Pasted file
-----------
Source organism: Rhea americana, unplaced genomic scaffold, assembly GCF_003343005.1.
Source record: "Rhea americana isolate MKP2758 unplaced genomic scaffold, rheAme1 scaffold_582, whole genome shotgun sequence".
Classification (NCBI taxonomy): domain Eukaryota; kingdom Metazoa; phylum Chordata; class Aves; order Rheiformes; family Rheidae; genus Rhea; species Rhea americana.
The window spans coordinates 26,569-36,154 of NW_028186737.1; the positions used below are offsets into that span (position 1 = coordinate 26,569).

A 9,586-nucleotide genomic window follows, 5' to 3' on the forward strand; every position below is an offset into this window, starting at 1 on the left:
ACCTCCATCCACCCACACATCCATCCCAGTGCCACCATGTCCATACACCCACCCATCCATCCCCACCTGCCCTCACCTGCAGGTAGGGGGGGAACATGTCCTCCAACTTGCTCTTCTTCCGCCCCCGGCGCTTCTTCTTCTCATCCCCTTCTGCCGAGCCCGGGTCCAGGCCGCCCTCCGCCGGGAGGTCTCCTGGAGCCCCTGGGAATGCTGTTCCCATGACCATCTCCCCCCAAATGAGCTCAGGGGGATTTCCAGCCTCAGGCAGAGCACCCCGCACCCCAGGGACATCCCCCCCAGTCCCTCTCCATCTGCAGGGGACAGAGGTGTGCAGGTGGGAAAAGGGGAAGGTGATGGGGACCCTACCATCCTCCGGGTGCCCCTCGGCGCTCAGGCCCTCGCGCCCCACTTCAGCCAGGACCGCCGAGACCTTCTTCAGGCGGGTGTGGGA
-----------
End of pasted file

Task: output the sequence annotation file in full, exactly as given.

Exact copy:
Source organism: Rhea americana, unplaced genomic scaffold, assembly GCF_003343005.1.
Source record: "Rhea americana isolate MKP2758 unplaced genomic scaffold, rheAme1 scaffold_582, whole genome shotgun sequence".
Classification (NCBI taxonomy): domain Eukaryota; kingdom Metazoa; phylum Chordata; class Aves; order Rheiformes; family Rheidae; genus Rhea; species Rhea americana.
The window spans coordinates 26,569-36,154 of NW_028186737.1; the positions used below are offsets into that span (position 1 = coordinate 26,569).

A 9,586-nucleotide genomic window follows, 5' to 3' on the forward strand; every position below is an offset into this window, starting at 1 on the left:
ACCTCCATCCACCCACACATCCATCCCAGTGCCACCATGTCCATACACCCACCCATCCATCCCCACCTGCCCTCACCTGCAGGTAGGGGGGGAACATGTCCTCCAACTTGCTCTTCTTCCGCCCCCGGCGCTTCTTCTTCTCATCCCCTTCTGCCGAGCCCGGGTCCAGGCCGCCCTCCGCCGGGAGGTCTCCTGGAGCCCCTGGGAATGCTGTTCCCATGACCATCTCCCCCCAAATGAGCTCAGGGGGATTTCCAGCCTCAGGCAGAGCACCCCGCACCCCAGGGACATCCCCCCCAGTCCCTCTCCATCTGCAGGGGACAGAGGTGTGCAGGTGGGAAAAGGGGAAGGTGATGGGGACCCTACCATCCTCCGGGTGCCCCTCGGCGCTCAGGCCCTCGCGCCCCACTTCAGCCAGGACCGCCGAGACCTTCTTCAGGCGGGTGTGGGA